Though this isn’t the only outrageous scene. We are treated to more terrible reenactments of biblical stories – including a returning appearance of Santa Moses from The Burning Hell. Furthermore, the movie features an extended scene in where the father receives a vision of his possible future in hell. This is my favorite ‘hell scene’ Ron Ormond ever directed, and that includes the scenes from The Burning Hell. The guiding ‘Virgil’ of this trip to Hell is a zombie-like corpse who looks kinda like Marv in the electrocution scene from Home Alone 2. The other characters shown in this psychotronic hellscape are just as crazy — specifically the costumes. It’s exactly what you’d expect if you took the mind of an exploitation film director and merged it with Halloween costumes from a thrift store. I’m 99% certain that there is even someone just wearing an un-altered Dracula costume. However, the most unsettling character looks like the offspring of Pennywise and Legolas. It’s as if someone gave her a papier-mâché forehead and elf ears without ever painting them. The ‘hell vision’ ends with the father’s ghostly spirit spiraling over an erupting volcano. (And I’m filled with joy that I had the opportunity to actually type out that sentence.)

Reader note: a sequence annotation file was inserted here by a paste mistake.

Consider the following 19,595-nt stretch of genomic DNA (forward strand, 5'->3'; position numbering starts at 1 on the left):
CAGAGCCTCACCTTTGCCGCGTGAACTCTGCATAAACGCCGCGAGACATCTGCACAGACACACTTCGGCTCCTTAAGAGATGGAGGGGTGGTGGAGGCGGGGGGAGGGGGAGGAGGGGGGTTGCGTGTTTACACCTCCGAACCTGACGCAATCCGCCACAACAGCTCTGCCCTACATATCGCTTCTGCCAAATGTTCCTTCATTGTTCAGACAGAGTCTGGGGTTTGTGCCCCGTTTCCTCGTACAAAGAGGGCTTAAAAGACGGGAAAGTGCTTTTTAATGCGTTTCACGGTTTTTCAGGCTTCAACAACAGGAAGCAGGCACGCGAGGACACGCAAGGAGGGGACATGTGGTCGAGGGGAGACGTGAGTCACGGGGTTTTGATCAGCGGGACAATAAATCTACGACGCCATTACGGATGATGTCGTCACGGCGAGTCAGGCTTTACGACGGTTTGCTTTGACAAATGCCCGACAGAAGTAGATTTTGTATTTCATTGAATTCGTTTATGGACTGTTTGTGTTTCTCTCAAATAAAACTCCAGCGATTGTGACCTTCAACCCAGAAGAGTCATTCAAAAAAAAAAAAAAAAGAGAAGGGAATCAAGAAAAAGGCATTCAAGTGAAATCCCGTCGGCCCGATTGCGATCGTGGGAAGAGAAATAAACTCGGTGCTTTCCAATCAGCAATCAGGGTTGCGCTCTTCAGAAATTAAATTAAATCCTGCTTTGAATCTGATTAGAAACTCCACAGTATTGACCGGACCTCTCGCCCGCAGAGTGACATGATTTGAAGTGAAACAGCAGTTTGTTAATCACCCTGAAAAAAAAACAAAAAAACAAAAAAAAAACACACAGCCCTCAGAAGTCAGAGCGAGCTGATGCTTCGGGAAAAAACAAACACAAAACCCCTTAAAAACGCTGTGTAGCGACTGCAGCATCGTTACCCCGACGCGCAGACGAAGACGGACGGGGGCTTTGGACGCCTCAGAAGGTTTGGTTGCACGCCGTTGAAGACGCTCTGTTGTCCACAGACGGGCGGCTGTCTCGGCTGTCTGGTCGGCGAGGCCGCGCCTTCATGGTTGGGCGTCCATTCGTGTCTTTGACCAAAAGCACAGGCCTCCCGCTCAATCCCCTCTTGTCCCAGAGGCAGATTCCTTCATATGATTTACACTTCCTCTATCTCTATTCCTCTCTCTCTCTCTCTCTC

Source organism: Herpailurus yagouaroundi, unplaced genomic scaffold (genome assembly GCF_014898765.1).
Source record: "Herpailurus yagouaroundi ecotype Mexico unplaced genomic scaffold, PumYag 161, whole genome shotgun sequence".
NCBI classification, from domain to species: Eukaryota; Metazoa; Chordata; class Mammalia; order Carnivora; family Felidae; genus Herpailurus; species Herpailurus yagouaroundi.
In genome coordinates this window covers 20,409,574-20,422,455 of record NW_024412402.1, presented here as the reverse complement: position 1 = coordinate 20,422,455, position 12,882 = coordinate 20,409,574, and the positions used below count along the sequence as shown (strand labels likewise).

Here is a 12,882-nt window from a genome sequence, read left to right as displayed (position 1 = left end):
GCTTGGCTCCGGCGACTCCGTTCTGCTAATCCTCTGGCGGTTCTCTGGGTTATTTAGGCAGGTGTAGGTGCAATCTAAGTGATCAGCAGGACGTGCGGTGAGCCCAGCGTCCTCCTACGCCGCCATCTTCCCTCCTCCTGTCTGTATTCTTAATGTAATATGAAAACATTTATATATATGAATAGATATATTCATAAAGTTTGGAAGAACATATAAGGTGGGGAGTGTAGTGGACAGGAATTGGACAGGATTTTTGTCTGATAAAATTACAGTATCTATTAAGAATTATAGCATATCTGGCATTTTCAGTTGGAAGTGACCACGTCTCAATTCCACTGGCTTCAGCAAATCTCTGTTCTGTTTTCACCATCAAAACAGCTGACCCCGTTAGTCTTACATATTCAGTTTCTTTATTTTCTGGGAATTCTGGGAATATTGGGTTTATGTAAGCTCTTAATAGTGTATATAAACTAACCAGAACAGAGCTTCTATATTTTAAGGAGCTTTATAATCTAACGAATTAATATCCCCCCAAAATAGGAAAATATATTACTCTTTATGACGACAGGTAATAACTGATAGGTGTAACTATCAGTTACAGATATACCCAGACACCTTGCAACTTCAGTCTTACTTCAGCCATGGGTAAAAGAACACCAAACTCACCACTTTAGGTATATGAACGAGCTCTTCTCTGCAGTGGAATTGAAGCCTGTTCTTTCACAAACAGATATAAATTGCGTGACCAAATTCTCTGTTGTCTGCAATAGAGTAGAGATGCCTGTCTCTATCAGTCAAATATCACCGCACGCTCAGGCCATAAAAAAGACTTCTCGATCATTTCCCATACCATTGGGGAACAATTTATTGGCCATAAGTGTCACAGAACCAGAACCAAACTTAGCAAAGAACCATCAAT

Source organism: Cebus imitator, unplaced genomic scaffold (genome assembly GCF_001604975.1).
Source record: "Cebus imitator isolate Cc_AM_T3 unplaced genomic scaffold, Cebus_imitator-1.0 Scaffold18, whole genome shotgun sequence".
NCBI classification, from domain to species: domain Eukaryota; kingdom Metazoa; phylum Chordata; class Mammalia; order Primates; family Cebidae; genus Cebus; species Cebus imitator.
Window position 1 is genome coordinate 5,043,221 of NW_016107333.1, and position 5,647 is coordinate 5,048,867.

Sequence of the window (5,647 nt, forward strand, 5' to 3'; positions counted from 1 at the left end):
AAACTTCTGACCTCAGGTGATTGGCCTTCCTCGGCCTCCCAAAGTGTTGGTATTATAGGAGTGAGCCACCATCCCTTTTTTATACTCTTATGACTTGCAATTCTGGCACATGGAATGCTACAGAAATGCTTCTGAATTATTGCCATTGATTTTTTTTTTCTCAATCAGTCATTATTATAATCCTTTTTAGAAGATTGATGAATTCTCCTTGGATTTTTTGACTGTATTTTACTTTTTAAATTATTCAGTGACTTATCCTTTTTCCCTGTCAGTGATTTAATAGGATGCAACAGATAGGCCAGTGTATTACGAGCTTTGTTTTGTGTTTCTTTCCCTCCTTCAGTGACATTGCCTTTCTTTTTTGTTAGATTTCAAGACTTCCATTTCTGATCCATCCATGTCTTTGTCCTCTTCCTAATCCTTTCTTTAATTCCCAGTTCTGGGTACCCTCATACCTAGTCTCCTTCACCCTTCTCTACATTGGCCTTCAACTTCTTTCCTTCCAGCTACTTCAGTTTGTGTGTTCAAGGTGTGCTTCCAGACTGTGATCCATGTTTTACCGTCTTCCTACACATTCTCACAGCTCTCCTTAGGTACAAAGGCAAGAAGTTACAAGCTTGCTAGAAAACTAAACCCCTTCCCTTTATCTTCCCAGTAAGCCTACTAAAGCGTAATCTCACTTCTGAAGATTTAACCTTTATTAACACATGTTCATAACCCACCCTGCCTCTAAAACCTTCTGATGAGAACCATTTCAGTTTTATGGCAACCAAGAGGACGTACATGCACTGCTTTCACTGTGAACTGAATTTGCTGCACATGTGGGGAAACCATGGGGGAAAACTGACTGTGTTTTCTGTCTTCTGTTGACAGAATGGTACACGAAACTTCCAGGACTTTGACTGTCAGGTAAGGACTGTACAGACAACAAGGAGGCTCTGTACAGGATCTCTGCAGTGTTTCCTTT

Ormond and Pirkle eventually reunited again for the third entry into the psychotronic exploitation religious trilogy. The Believer’s Heaven was released in 1977 and, like most final chapters in a trilogy, it was the least well received in the series. The goal of the trilogy was to take people from earthly persecution, through the threatening torments of hell, and finally to a heavenly hope.
Admittedly, I have not scene the full movie because it’s extremely difficult to find a copy. However, I found a few short clips online, and even a review from Cinema Snob on YouTube. Now, given that the topic is about heaven, I’m sure most of us would probably expect the movie to contain a boring, stereotypical portrayal of the afterlife according to the common tropes in our culture. We are wrong.
Estus Pirkle has changed his preaching style, and now moves around the stage like an android trying to fool you into thinking he’s human. They also got ‘creative’ and included segments of Estus in front of a green screen with strange, trippy backgrounds. Other scenes include swelling psychedelic glitter spectacles that engulf the whole screen like a kaleidoscope. We are also treated to a few biblical reenactments – a staple of Ormond’s movies. This includes a return of Santa Moses, who now looks like Merlin from King Arthur literature or perhaps the giant bearded head from The Land of Faraway.